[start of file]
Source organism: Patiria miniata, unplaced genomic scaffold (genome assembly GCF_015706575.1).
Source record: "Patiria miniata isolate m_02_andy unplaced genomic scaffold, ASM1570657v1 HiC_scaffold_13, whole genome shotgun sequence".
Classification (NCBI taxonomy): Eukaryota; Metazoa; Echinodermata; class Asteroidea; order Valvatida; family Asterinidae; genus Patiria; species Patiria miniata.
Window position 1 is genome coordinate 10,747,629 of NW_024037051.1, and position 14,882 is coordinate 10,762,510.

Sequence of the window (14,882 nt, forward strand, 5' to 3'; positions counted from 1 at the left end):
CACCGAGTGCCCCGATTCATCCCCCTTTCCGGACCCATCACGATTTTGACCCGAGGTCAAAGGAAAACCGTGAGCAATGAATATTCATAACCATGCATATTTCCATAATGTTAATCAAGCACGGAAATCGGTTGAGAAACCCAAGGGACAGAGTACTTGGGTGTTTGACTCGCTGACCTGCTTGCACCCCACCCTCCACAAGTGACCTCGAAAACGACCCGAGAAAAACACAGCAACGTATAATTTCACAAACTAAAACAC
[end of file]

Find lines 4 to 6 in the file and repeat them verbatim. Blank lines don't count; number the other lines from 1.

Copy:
Window position 1 is genome coordinate 10,747,629 of NW_024037051.1, and position 14,882 is coordinate 10,762,510.

Sequence of the window (14,882 nt, forward strand, 5' to 3'; positions counted from 1 at the left end):
CACCGAGTGCCCCGATTCATCCCCCTTTCCGGACCCATCACGATTTTGACCCGAGGTCAAAGGAAAACCGTGAGCAATGAATATTCATAACCATGCATATTTCCATAATGTTAATCAAGCACGGAAATCGGTTGAGAAACCCAAGGGACAGAGTACTTGGGTGTTTGACTCGCTGACCTGCTTGCACCCCACCCTCCACAAGTGACCTCGAAAACGACCCGAGAAAAACACAGCAACGTATAATTTCACAAACTAAAACAC